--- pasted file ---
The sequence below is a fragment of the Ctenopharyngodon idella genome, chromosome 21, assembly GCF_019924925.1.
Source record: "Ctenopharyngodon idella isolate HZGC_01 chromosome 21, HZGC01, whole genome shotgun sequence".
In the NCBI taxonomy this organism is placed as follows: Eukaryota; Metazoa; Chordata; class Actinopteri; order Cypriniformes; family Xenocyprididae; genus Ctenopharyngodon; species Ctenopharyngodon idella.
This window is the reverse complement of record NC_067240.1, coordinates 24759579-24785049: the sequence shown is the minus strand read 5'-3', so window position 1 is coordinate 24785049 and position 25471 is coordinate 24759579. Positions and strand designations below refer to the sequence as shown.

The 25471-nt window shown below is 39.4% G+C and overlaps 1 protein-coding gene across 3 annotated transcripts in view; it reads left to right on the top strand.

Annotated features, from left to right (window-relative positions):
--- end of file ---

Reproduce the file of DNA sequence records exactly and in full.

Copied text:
The sequence below is a fragment of the Ctenopharyngodon idella genome, chromosome 21, assembly GCF_019924925.1.
Source record: "Ctenopharyngodon idella isolate HZGC_01 chromosome 21, HZGC01, whole genome shotgun sequence".
In the NCBI taxonomy this organism is placed as follows: Eukaryota; Metazoa; Chordata; class Actinopteri; order Cypriniformes; family Xenocyprididae; genus Ctenopharyngodon; species Ctenopharyngodon idella.
This window is the reverse complement of record NC_067240.1, coordinates 24759579-24785049: the sequence shown is the minus strand read 5'-3', so window position 1 is coordinate 24785049 and position 25471 is coordinate 24759579. Positions and strand designations below refer to the sequence as shown.

The 25471-nt window shown below is 39.4% G+C and overlaps 1 protein-coding gene across 3 annotated transcripts in view; it reads left to right on the top strand.

Annotated features, from left to right (window-relative positions):